A simple and inexpensive medical test could save your child’s life. Yes, your child. If you are reading this post, I am talking about your child. Your child, who did great on the APGAR test at birth and has been perfectly healthy ever since. A simple and inexpensive test could save your child’s life, you just don’t know about it yet.
Why don’t you know about this test that could potentially save your child’s life? Well, for one reason or another, that test has been deemed unnecessary.
Simon’s Fund is trying to change that.
The test I am referring to is an inexpensive, non-invasive test called an electrocardiogram (EKG or ECG). At birth our babies receive multiple screenings and tests, but they do not receive an electrocardiogram, simple heart screenings that could save thousands of otherwise healthy children from dying of sudden cardiac arrest every year. In fact, up to 85% of the conditions that lead to deaths from sudden cardiac arrest are both detectable and preventable.
Simon Sudman was a perfectly healthy baby boy, yet he died at just three months old. His parents put him down for a nap and he never woke up. Simon’s death was attributed to SIDS, yet further investigation revealed the cause of death to be a heart arrhythmia called Long QT Syndrome. According to the Mayo Clinic, sudden cardiac arrest from Long QT Syndrome is the cause of up to 30% of all cases of sudden infant death. Thousands more child die each year from sudden cardiac arrest, yet their deaths are incorrectly attributed to other factors, such as automobile accidents, drowning or even dehydration.
Sudden cardiac arrest does not just affect newborns. Sixteen children die each day from heart conditions that cause sudden cardiac arrest. Due to their activity level, student athletes are most at risk. Each year we hear the unfortunate news of a high school or college athlete who died suddenly during a practice or game. Those deaths are often attributed to extreme heat or other factors when they area largely due to sudden cardiac arrest from heart conditions such as Long QT Syndrome.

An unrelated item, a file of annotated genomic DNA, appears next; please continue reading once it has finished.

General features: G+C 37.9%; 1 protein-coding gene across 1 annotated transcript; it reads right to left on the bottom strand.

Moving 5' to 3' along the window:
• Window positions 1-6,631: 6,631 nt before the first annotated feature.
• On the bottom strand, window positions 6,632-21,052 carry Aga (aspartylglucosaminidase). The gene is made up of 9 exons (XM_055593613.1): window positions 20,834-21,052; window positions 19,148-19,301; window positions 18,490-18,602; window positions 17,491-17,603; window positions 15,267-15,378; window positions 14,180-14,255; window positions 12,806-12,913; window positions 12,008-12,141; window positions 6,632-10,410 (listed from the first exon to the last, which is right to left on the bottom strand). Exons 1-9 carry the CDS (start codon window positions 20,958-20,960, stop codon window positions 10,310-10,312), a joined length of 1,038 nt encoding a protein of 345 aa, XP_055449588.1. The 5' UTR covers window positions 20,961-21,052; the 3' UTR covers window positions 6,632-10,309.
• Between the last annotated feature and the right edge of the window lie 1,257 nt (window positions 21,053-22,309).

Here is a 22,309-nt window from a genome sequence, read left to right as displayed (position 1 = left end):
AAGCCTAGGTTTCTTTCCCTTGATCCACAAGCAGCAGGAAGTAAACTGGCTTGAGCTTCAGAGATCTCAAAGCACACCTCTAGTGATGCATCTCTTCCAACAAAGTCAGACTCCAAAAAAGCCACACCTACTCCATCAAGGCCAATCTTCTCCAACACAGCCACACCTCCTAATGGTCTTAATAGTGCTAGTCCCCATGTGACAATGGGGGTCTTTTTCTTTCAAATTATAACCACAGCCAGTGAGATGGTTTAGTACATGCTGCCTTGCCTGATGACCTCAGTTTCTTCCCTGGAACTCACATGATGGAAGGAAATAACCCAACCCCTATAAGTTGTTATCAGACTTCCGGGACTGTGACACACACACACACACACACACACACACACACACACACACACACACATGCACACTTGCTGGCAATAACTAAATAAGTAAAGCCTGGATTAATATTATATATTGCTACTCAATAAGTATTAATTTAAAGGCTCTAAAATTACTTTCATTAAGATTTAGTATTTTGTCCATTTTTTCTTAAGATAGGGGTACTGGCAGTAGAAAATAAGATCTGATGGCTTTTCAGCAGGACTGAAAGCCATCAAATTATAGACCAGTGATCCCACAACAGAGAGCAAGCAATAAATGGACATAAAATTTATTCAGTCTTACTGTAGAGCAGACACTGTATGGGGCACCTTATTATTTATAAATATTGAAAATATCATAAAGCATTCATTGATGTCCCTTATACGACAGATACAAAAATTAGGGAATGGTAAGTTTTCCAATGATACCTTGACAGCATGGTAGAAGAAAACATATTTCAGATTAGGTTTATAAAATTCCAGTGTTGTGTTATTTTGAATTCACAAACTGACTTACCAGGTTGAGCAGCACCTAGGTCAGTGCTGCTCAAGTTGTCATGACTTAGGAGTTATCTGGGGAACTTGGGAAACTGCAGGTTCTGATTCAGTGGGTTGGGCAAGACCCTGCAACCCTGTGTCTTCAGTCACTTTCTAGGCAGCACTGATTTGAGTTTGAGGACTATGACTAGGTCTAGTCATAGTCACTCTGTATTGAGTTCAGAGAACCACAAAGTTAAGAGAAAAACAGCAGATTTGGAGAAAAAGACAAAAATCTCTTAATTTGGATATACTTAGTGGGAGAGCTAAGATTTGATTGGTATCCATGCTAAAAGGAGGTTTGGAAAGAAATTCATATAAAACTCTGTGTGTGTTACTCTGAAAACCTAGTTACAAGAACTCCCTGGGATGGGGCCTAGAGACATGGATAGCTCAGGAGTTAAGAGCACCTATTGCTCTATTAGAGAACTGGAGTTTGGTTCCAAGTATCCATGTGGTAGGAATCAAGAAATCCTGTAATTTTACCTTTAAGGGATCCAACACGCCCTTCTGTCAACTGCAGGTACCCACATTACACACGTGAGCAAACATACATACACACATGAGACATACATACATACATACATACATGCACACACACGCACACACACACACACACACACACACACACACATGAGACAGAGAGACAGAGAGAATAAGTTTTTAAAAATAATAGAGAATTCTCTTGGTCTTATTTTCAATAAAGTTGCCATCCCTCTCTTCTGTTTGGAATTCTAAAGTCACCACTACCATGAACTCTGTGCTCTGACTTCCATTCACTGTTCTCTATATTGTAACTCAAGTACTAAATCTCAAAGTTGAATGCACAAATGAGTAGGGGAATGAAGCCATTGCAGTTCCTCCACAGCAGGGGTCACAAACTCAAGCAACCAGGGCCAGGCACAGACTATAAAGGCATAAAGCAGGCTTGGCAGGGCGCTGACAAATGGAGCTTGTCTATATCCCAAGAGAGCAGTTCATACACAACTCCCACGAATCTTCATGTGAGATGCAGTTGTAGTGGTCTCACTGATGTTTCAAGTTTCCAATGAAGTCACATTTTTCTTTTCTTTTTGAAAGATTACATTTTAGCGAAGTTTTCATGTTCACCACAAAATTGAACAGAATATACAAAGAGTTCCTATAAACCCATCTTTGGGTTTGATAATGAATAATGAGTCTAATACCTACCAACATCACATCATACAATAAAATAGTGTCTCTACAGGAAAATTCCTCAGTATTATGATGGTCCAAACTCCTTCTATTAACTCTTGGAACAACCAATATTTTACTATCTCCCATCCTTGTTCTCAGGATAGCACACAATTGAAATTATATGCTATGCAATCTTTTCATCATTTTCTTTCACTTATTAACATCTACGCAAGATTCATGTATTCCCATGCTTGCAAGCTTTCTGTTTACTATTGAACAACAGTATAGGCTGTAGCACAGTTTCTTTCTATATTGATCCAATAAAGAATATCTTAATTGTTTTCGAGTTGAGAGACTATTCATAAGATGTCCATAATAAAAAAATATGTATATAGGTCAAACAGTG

In the majority of cases, it strikes without warning. The symptoms, such as fainting, dizziness and racing heartbeat, are regularly misinterpreted as dehydration or exhaustion. Rather than getting the urgent medical care they need, children are sent back to class or out onto the playing field.
Simon Sudman’s parents vowed to dedicate the time they would have given their son to making sure that other children wouldn’t die needlessly from these detectable, treatable heart conditions like Long QT Syndrome. Together they founded Simon’s Fund, a nonprofit organization dedicated to education, advocacy and innovation to protect children from sudden cardiac arrest and death. Simon’s Fund is supporting two research studies through Children’s Hospital of Philadelphia and Cincinnati Children’s Hospital that are intended to show the prevalence of undetected heart conditions in children that lead to sudden cardiac arrest and death, and the efficiency and lifesaving value of heart screenings for kids. Among many other initiatives, Simon’s Fund also offers free heart screenings to area children.
Thanks to Simon’s Fund, my kids received their free heart screenings last week. I signed up through the website at www.SimonsFund.org. To give you an idea of how simple this test is to complete, my kids’ appointments were set for 4:00 and they were done by 4:15. Luckily my children’s hearts were fine, though the organization has found that roughly one in every one hundred children screened has a heart condition. To date Simon’s Fund has saved the lives 35 children and counting.
Too many children are no longer here simply because their hearts were never checked. If you suspect at all that your child may have a heart condition, contact your doctor immediately. For more information, go to www.SimonsFund.org.
Again, many thanks to Simon’s Fund and the doctors from Nemours Cardiac Center for giving me the peace of mind regarding my own children’s hearts. I was thrilled that we could get my children the free heart screening that would show if they had any heart conditions such as Long QT Syndrome. It should be noted that my family received absolutely no special treatment (or compensation in any form) from Simon’s Fund for writing this blog post. I signed up on their website using my personal email address and made no mention whatsoever of being a writer or writing a blog post about this experience.